When Compromise Feels Like a Loss

Why do some twin pairs find it so difficult to collaborate? Conventional wisdom suggests that their extraordinary bond would ensure exquisite attunement to one another. Yet, in my work with adult twins, I have encountered situations that demonstrate that this expectation of cohesion does not always materialize. Often, fierce tension emerges instead. This comes as a shock to both siblings, who previously believed that their partnership was inviolable.

The story of a pair of identical twin men, who are now in their early fifties, fits this description. Both enjoyed immense financial success in their early twenties in similar yet separate professions. A few years later, they embarked on a new business venture together. The ensuing painful conflicts created a rift between them that lasted for years.

The men were unaware that they were exceedingly enmeshed. They were the only children in their family and were very close growing up. When they decided to build a business together, they seemed unaware of how their personality differences might impact their professional relationships and business decisions. One gentleman was very outgoing, affable, and engaging. His twin was more organized, practical, and methodical. When the spontaneous brother planned a marketing campaign for the company, his twin called it tasteless and improper. He devalued and dismissed his brother’s visions and ideas. Both were angry and bickered constantly.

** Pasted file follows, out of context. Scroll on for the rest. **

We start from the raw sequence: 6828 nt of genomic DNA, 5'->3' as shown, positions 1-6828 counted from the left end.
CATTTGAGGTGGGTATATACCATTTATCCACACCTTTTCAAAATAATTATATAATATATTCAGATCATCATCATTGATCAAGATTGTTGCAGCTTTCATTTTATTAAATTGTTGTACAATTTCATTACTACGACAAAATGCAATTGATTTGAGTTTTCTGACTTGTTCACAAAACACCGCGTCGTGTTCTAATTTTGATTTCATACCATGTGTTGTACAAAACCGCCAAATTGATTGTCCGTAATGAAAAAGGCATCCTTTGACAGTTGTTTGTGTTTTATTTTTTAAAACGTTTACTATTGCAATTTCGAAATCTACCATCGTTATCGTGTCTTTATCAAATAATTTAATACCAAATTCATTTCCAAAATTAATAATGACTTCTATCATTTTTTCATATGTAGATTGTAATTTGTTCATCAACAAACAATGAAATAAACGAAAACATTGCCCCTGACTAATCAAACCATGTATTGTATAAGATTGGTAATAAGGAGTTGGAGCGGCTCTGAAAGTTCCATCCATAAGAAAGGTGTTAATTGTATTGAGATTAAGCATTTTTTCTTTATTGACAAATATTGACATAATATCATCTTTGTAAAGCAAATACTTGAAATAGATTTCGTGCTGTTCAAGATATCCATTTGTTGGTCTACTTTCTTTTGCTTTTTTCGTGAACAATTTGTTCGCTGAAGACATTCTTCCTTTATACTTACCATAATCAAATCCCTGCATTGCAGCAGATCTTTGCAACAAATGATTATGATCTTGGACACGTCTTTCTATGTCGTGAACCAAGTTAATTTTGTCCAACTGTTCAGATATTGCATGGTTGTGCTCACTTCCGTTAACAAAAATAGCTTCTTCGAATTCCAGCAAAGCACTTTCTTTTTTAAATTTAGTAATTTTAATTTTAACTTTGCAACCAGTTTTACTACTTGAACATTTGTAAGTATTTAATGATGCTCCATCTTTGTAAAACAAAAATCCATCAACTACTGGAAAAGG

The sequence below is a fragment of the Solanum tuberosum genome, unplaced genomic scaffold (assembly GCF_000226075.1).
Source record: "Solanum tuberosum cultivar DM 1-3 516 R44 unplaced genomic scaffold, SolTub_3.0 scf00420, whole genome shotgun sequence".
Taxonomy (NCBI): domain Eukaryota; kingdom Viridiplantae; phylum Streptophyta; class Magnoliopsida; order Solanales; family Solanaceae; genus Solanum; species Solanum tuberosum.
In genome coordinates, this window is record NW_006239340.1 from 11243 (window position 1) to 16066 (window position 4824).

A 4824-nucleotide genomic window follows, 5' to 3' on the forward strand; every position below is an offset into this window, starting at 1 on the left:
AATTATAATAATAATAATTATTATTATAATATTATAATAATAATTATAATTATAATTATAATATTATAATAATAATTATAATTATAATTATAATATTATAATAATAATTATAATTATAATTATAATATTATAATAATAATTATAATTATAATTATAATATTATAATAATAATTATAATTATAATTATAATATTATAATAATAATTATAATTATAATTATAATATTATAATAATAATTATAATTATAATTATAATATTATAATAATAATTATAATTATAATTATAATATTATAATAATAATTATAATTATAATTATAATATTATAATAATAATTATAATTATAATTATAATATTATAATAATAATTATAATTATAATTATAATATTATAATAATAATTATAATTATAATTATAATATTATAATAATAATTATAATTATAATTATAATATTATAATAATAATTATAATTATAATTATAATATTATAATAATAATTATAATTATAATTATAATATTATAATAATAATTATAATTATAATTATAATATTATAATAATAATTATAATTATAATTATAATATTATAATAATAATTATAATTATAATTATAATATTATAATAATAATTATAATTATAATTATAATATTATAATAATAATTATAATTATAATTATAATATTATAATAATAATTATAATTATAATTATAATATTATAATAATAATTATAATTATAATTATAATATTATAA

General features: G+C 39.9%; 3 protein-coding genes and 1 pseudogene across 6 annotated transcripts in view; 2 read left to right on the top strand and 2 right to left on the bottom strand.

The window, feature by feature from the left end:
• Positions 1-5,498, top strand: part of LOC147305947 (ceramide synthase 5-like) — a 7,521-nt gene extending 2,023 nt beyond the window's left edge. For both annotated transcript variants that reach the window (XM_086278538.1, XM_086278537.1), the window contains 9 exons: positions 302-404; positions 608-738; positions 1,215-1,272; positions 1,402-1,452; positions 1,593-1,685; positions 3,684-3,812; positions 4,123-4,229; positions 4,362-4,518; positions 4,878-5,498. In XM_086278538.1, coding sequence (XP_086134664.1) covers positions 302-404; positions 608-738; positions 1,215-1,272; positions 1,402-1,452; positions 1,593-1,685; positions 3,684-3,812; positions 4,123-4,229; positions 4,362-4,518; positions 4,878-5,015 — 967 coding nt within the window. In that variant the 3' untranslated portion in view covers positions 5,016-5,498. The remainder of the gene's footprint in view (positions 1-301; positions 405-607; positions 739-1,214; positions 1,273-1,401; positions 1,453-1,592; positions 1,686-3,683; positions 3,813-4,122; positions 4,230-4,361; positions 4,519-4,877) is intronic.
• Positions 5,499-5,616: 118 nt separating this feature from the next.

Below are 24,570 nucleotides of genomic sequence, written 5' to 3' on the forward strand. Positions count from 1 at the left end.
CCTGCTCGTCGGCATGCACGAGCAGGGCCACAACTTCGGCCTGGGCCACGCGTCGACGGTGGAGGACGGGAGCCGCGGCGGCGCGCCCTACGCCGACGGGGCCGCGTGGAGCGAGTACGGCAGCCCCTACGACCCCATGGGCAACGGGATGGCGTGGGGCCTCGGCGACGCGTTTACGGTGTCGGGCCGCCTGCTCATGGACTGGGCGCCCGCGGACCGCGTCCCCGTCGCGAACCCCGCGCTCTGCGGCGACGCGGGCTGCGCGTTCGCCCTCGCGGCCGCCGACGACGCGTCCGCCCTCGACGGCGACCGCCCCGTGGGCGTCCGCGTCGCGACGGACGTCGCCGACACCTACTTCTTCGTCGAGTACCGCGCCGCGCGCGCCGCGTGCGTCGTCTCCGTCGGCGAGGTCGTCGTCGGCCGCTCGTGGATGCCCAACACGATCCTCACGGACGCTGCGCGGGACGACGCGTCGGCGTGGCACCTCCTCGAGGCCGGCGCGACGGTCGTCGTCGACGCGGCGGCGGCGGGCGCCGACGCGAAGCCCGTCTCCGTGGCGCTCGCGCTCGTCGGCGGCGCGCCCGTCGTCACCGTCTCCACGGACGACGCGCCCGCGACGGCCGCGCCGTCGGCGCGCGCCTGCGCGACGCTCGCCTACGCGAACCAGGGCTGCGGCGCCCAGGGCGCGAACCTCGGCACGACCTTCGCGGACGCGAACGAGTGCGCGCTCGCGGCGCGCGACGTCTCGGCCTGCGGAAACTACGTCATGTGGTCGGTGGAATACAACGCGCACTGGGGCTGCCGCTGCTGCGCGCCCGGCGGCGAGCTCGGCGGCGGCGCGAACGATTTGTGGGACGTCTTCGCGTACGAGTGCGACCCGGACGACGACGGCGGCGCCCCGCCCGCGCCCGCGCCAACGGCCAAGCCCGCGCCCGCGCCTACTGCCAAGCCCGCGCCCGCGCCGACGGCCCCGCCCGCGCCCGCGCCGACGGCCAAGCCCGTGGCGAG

Due to their enmeshed relationship, neither was able to appreciate the other’s capabilities. Without insight into their differences, they could not compromise. Each one felt that he was right and would not entertain suggestions that deviated from his viewpoint. Obviously, they lacked the skills to manage conflict or even make room for another perspective. Neither would budge from his position. A compromise meant that one of them had to lose, and each wanted to win.

A more optimistic ending to a workplace dilemma involved identical twin sisters in their forties who shared a business for many years. They sought treatment because they felt so estranged from one another. They needed a third person to help them reconnect and work through the differences that contributed to their truncated conversations and awkward interactions. Since both were able to hear each other out without getting defensive or angry, they had a relatively easy time reconciling.

Twins are often blindsided into believing that an inherent attunement will prevent conflicts. In fact, several twin pairs experience this closeness without any issues. However, for those who do not, having the capacity to listen to each other will foster cooperation and teamwork.

Image courtesy of Tim Dawson (CC BY-SA 2.0)

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